4. Jude
    "So as I say, I wonder what Mike’s views on Churchill are. "
    As you are wont to say, why don't you ask him? I believe he is on twitter.
    I think it is a little unfair to say his statement was limited when he was addressing a specific issue. If you were invited to a debate about knife crime you would not be expected to give your opinion on the nuclear deterrent.

  5. Gio - I thought Churchill was dead...

  6. Could you describe this great concept called "national freedom" that the I R A was fighting for?In today's interdependent world, can any country really be totally free?

  7. Anon 23:54 - Good point. No man is an island and no country is self-sufficient. I'd settle for the kind of national freedom that England has, or France, or Germany, or....You get the idea. The people of the country making the decisions, not their next-door neighbour.

  8. One problem for Jude's "narrative" is that, if PIRA violence was justified as part of a continuing struggle for "national freedom", then, since "national freedom", as understood by Jude, hasn't been attained, he ought now to be defending the "struggle" as continued by the dissidents.

  9. Anon 09:40 - good of you to speak 'Jude's narrative' - I didn't even know I owned one. Clearly some people believe the best way to a (relatively) independent Ireland is by continued violence. The great bulk of republicans disagree. So your point is?

  10. The point is that you offered a choice of two competing "narratives" and spoke sympathetically of one. Logically, by your own reasoning, if that "narrative" is the accurate one, there should still be a republican campaign of violence now and you should be defending it, as you defend the 1970-97 one.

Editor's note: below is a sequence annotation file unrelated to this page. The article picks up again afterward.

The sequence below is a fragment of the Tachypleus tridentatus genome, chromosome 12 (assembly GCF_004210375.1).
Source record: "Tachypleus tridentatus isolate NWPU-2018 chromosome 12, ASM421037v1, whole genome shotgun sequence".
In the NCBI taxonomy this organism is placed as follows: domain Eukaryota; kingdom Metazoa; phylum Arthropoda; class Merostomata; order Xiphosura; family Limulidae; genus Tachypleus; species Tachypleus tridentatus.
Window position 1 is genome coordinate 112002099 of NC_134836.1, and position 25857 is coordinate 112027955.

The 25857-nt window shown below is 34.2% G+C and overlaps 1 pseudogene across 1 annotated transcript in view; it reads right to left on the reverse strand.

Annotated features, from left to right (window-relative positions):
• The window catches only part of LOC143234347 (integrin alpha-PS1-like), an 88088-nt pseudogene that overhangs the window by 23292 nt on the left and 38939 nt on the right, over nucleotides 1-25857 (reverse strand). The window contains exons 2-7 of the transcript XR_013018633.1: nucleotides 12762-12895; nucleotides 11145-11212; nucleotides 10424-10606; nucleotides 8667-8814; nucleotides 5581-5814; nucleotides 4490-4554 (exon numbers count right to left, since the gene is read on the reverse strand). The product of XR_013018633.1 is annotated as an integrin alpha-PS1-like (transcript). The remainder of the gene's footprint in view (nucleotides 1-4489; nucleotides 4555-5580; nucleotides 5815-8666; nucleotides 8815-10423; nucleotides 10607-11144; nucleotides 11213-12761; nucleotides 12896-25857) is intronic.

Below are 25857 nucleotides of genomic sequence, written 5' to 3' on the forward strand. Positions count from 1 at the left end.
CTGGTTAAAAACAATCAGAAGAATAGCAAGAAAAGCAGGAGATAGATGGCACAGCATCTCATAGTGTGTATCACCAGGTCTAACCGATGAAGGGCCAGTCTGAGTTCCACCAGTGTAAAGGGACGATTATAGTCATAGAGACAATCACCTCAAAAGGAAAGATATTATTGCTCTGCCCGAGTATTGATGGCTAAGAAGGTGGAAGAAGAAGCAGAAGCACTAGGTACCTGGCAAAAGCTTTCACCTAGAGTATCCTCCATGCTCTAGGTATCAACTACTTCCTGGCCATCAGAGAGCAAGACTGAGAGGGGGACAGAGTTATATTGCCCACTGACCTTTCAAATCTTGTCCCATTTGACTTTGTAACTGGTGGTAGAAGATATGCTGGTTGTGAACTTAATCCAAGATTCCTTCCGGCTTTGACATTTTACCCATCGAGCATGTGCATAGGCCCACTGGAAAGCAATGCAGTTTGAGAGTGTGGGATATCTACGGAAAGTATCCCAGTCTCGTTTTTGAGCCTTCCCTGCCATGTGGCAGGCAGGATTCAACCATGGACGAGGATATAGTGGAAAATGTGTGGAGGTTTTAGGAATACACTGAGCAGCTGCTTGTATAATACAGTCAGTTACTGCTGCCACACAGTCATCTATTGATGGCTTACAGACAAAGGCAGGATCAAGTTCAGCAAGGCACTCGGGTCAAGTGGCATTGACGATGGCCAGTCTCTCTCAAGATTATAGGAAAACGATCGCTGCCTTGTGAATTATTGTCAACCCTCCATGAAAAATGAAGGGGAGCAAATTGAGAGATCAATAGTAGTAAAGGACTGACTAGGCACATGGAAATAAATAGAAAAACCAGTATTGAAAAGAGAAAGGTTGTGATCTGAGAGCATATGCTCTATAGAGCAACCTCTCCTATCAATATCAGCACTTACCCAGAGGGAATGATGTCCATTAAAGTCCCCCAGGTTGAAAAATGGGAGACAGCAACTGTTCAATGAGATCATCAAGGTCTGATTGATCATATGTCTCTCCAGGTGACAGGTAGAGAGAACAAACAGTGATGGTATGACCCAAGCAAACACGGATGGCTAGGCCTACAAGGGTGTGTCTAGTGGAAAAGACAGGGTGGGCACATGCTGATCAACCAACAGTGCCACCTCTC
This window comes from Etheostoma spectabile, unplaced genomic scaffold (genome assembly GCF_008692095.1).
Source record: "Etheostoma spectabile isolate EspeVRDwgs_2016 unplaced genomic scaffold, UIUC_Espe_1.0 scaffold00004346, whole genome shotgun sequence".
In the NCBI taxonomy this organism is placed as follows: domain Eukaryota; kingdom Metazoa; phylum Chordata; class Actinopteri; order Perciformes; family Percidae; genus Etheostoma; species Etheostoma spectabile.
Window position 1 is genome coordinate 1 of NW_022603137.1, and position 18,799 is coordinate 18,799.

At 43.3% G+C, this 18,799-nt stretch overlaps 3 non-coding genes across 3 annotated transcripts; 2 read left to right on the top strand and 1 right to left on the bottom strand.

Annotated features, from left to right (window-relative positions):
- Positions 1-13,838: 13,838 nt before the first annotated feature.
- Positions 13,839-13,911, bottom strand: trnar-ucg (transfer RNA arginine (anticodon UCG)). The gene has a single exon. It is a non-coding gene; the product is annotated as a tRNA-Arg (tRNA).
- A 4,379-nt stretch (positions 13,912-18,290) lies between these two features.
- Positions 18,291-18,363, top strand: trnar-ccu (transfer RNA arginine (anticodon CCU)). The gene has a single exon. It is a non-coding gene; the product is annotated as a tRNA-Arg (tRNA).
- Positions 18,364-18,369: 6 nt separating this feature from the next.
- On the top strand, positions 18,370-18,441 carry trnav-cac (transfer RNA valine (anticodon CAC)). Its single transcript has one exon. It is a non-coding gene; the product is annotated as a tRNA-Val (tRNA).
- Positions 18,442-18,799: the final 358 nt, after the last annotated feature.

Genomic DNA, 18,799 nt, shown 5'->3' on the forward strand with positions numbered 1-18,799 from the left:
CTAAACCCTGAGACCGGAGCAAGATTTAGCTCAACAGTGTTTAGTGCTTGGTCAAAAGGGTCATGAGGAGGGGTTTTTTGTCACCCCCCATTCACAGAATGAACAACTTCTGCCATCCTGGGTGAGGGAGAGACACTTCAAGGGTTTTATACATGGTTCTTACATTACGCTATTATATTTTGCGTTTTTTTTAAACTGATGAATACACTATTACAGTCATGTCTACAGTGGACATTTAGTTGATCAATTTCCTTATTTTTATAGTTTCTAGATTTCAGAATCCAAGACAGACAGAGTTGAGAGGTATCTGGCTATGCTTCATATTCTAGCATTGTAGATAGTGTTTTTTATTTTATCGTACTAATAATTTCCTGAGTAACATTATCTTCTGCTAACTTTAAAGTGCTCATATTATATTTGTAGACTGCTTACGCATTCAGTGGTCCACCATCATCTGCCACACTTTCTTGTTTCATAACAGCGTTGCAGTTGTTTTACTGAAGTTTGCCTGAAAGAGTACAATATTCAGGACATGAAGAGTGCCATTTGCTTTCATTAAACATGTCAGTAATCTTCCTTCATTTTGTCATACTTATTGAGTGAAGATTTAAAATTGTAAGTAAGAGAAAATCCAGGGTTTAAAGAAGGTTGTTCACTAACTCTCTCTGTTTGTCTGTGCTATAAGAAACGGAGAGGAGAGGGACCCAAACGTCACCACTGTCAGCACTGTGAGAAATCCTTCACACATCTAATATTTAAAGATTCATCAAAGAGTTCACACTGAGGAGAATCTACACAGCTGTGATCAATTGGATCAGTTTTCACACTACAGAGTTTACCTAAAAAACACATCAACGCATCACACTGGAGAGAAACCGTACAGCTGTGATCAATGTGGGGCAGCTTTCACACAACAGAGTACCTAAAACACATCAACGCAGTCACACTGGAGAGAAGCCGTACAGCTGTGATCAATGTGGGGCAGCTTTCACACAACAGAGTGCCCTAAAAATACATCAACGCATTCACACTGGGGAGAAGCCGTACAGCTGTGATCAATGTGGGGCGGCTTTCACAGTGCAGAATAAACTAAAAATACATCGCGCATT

If you don't defend violence now, then your preferred "narrative" can't be accurate.

    If your preferred "narrative" isn't accurate then, by your own logic, the other one must be. So you're left supporting the claimed psychopath "narrative".

    In other words, your logic fails.

  11. Anon 17:36 - I'm impressed. Some time since I've heard such a malformed, confused argument. Outstanding.

  12. Poor response. There's no confusion. It's your "argument" that is "malformed, based as it is on an either-or fallacy.

    The sad part is I don't think you even realise.

  13. Anon 12:13 - I don't feel at all sad. Well, maybe a little bit for those so blind, they will not see...

  14. I didn't say you did feel sad, so your response is irrelevant.